BANGKOK – Myanmar’s rulers left little to chance as they prepare to stage a much-criticised election on November 7, the county’s first in two decades. Perhaps unaware of the English meaning of the term, and hence the irony, on October 21 in Naypidaw they paraded a real-life white elephant named Nandavati, the fifth to be put on show in the service of the state.
The animals have a place in southeast Asian political lore, signifying virtuous and legitimate rulers. Dr Maung Zarni, a Burmese lecturer at the London School of Economics, said that “the General’s quest for albino elephants is partly rooted in history, as they try to portray themselves as the rightful descendants of the country’s feudal kings and emperors, who all treasured white elephants as symbols of power and virtue”.
The following day, in another ritual with political overtones, Senior General Than Shwe, the country’s military dictator, launched a new flag and renamed the country “The Republic of the Union of Myanmar”. According to Ingrid Jordt, an anthropologist who studies Burmese religion and culture, “this was done on the advice of soothsayers in order that the bad karma would follow the old government-nation-flag”, in an attempt to reverse the bad vibes generated by the regime’s crackdown on Buddhist monks and other protestors after the 2007 “Saffron Revolution”.
While an estimated 89% of Burmese citizens are Buddhist, astrology and numerology are popular and folk beliefs are entrenched. Some people believe that if a man goes near a clothes-line used to dry women’s underwear, he will lose his willpower and his mojo. In turn, the junta is rumoured to hide women’s underwear in visiting diplomat’s rooms, in the hope that this will undermine their negotiation skills.
Myanmar’s rulers have long resorted to what outsiders might view as arcane superstition. General Ne Win was the country’s first military dictator, seizing power in a 1962 coup. An occultist and numerologist, his economic mismanagement brought Burma from relative prosperity to the penury endured by the 40% of civilians living below the poverty line today. Ne Win’s economic white elephants contributed to the mess. His 1989 introduction the 45-kyat and 90-kyat banknotes – multiples of his lucky number 9 – caused chaos in the economy. in 2005, successor dictator Than Shwe ordered farmers to grow jatropha – a crop from which biofuels are harnessed, However locals speculate that some wordplay was involved. In Burmese, the word for jatropha reads like an inversion of Suu Kyi, reminiscent of the country’s detained pro-democracy figurehead, and hence a reversion of her power, according to the logic of the occult.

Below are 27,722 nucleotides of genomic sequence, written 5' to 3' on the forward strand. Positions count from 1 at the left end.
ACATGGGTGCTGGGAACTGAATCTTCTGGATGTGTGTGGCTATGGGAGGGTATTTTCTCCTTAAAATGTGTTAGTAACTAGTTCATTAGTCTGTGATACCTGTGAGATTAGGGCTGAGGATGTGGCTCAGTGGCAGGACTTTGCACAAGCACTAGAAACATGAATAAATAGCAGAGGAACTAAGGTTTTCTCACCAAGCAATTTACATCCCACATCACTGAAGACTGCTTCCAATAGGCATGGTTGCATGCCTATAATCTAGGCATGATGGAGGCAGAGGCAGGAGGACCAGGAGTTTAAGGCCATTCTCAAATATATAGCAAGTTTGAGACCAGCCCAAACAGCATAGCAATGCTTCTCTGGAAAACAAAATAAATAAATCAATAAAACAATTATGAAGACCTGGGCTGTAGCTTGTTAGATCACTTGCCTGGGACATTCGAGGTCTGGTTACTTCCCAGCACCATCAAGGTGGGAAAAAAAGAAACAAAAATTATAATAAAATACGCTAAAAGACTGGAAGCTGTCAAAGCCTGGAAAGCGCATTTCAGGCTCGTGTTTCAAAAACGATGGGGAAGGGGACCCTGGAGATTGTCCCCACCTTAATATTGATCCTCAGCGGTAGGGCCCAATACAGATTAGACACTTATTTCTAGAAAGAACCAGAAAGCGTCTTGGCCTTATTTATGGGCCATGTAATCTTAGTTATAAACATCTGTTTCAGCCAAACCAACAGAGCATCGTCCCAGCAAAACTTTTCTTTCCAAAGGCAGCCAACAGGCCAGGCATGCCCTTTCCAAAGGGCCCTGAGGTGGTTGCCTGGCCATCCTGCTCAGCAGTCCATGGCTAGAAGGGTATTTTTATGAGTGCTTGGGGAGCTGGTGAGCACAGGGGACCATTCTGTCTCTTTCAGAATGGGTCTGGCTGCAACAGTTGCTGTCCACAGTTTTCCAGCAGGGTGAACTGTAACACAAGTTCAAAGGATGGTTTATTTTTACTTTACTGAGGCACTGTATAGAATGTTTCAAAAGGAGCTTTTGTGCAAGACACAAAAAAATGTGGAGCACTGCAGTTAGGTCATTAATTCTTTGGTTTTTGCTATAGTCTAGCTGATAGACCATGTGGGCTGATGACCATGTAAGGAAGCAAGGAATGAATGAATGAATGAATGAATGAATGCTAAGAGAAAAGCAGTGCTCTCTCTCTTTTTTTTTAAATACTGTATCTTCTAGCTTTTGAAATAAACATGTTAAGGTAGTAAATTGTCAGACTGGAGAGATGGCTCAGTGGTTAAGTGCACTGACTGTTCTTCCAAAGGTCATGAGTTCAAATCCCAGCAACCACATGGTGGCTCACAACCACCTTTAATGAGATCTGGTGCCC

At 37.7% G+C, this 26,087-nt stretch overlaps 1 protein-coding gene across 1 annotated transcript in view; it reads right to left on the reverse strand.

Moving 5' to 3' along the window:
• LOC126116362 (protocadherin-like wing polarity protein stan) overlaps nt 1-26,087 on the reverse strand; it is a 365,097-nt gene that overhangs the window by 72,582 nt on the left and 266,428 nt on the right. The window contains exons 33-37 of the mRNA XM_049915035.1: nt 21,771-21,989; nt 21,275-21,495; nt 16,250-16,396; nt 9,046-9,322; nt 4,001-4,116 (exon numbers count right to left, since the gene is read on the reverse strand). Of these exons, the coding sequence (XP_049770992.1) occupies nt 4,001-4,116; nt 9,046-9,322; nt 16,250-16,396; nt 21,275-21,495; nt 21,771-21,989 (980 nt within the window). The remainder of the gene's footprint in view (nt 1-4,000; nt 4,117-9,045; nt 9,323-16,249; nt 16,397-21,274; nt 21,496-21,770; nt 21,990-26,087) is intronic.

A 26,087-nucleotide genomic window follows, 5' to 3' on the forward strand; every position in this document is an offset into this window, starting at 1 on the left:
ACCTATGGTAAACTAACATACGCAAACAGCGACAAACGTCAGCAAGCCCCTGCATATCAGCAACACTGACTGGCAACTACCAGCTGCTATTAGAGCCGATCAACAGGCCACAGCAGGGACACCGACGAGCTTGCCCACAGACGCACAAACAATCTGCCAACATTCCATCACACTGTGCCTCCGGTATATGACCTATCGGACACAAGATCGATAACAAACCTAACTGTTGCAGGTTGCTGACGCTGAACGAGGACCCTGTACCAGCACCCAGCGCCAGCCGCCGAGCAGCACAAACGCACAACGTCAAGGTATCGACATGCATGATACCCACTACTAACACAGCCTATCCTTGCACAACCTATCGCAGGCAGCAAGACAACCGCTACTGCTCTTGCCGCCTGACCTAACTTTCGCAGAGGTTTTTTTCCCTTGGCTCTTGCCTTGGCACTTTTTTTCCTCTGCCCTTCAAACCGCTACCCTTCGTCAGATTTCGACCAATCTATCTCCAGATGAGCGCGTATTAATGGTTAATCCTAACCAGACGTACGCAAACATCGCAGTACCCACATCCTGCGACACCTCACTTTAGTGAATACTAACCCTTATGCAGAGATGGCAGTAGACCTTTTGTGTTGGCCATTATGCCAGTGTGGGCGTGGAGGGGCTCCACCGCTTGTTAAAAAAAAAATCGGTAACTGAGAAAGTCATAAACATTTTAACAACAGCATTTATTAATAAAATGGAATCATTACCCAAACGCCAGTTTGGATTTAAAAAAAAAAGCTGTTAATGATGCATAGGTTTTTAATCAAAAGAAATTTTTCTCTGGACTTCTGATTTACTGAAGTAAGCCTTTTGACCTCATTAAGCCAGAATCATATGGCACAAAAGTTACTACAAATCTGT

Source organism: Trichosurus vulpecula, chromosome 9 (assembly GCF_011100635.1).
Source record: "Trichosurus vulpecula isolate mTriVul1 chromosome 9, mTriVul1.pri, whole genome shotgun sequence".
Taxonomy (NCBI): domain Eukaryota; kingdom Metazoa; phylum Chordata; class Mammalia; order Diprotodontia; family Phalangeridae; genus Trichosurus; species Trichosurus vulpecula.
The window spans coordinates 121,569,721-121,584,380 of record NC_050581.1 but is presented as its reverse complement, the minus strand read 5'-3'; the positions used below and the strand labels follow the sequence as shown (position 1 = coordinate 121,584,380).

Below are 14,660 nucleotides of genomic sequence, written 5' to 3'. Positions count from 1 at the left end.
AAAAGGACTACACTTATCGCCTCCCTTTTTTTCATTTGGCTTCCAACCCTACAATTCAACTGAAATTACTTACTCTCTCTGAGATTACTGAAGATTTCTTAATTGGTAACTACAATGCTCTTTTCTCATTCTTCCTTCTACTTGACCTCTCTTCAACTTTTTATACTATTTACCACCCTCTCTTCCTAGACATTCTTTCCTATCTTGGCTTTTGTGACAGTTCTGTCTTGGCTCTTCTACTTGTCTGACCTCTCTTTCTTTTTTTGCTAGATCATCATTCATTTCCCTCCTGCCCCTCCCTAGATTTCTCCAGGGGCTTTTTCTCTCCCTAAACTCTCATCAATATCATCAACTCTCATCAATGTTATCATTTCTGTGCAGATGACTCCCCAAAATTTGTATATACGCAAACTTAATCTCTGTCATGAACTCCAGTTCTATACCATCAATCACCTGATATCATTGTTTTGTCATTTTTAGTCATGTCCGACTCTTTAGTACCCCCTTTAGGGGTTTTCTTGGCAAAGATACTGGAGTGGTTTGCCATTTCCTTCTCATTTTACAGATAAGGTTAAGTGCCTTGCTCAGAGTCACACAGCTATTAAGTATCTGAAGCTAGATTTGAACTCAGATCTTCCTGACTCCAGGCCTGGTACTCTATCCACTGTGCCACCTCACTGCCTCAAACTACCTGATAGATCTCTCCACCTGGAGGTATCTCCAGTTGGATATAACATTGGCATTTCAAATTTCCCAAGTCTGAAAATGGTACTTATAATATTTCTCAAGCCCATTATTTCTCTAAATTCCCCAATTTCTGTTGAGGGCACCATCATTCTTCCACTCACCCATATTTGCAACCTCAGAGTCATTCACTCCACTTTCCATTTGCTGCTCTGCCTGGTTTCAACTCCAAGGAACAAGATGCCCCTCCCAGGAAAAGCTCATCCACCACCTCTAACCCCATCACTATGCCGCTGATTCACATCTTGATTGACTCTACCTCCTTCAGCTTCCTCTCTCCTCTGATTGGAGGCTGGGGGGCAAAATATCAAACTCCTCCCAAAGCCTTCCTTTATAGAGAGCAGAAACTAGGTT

In November the same year, Than Shwe created a new capital city named Naypidaw, in a remote jungle location in the centre of the country, far from the British-established capital of Rangoon. Historically, founding a new capital has been undertaken by new ruling dynasties in Myanmar, partly to generate positive hpoun – or karma – for the new regime. Ben Rogers is a Myanmar expert with Christian Solidarity Worldwide, and has visited the new city. It has all the trappings of a white elephant boondoggle, going by Rogers’ account. He described it as “a strange collection of buildings spread out in different zones, with several miles of brushland in between each zone.” Unlike most of the country, he added, there is electricity, lighting up buildings near “brand new highways with almost no traffic on them.”
Experts say, however, it is important not to overstate the role of ritual, or under-estimate the junta’s savvy in utilising esoteric means to underpin their grip on power. According to Guy Lubeigt, a scholar of the country’s culture and religion, “the possession of white elephant brings a religious legitimacy to their claim to rule the country. In the eyes of the believers this claim cannot be denied and they are helpless to counter it.”
The interaction of politics and ritual is not unique to Myanmar, however, with parallels elsewhere in southeast Asia. During anti-government protests in Bangkok earlier in 2010, “red shirts” gave blood as part of a grisly Khmer ritual, the culmination of which saw the liquid poured at Thailand’s Government House and then on the gates of Prime Minister Abhisit Vejajjiva’s home, part of the protest group’s campaign to force the PM to call early elections. The ruling Democrat party ran counter-rituals while cleaning the blood, aiming to negate the red shirt curse. While in power, red shirt backer and former Thai Prime Minister forged close ties with Burma’s junta, ostensibly based on Thailand’s growing trade and investment ties, but perhaps more to do with a soothsayer he consulted in Rangoon.Show